Representative Carolyn Maloney, a Democrat from New York, released a memo last week ahead of a Congressional committee hearing that raised concerns about looming issues in the supply chain. His report was based on interviews with anonymous employees of medical supply companies, one of whom warned that raw material for the gowns was not available at all prices in the quantities needed, leading to a situation ” unsustainable “.

Rear Admiral John Polowczyk, who is in charge of coronavirus-related supplies for the White House, told Congress last week that more than a quarter of states have less than 30 days of supply.

“It looks like in less than 30 days we’re going to have a real crisis,” said Representative Bill Foster, a Democrat from Illinois.

FEMA, one of the main federal agencies responsible for the coronavirus response, would not determine which states have enough equipment to last beyond 30 days and which do not. He referred these questions to individual states. In June, the government began to replenish its once-depleted stocks with the aim of building up a two-month supply.

As of June 10, FEMA had distributed or asked private companies to distribute more than 74 million N95 masks and 66 million pairs of gloves, as well as other equipment. The agency said it changed its method of distribution to send more equipment to hot spots.

Although all U.S. states and territories have received protective gear from FEMA, an Associated Press analysis of the agency’s own data found that the amounts varied widely when measured based on population and location. number of confirmed cases of COVID-19.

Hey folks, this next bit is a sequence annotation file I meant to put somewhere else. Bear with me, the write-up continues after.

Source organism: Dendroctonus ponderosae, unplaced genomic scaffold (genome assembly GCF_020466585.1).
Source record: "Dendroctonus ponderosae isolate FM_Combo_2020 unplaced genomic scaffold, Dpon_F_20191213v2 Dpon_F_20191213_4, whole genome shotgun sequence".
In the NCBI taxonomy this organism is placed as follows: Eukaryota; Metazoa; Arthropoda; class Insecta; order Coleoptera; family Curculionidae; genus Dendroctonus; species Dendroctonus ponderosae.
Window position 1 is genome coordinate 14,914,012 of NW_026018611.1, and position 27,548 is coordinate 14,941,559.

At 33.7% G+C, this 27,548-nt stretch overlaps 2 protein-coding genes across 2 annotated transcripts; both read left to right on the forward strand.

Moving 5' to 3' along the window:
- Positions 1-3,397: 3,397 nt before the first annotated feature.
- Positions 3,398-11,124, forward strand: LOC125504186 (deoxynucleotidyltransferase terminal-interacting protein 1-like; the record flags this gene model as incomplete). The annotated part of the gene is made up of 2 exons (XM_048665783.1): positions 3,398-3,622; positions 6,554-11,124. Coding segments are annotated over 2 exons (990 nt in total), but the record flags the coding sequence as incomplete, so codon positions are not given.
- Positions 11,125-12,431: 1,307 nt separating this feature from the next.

The AP analysis found that low-population, predominantly rural states received the highest FEMA allocations per confirmed case. By mid-June, for example, Montana had received 1,125 items of protective equipment per case, compared to 32 items per case in Massachusetts, an early hot spot. States like California, Iowa and Nebraska, all of which have seen an increase in confirmed infections, have received one of the lowest amounts of protective equipment from FEMA per case, according to the analysis. AP.

Many states claim that federal supplies are only a small portion of their inventory after spending millions of dollars acquiring equipment themselves. FEMA told the PA that its initial distributions were made on a per capita basis, but also said the agency had tried to meet individual requests from states.

The concerns extend beyond the amount of equipment. In New Hampshire, an association representing nursing homes said most items sent by FEMA in early June were unusable, including children’s gloves, surgical masks with earrings that broke when they were stretched out and isolation gowns with no openings for the arms.

A nonprofit group called #GetUsPPE was started in March by medics to help distribute donated protective gear.

The group has seen a 200% increase in claims in the last two weeks of June from medical providers in Texas, a state with a sharp increase in confirmed cases of the virus. State officials there said their supplies were sufficient.

“We anticipated that we would need to be there for a few weeks until someone else stepped in and fixed this problem,” said Dr. Megan Ranney, an emergency room doctor at Rhode Island Hospital who was part of the founders of the group. “Here we are, we still receive hundreds of thousands of requests per week. “

Fassett, a data reporter based in Santa Cruz, Calif., Is a member of the Associated Press / Report for America Statehouse News Initiative corps. Report for America is a national, non-profit service program that places reporters in local newsrooms to cover under-covered topics.

Mulvihill reported from Cherry Hill, New Jersey.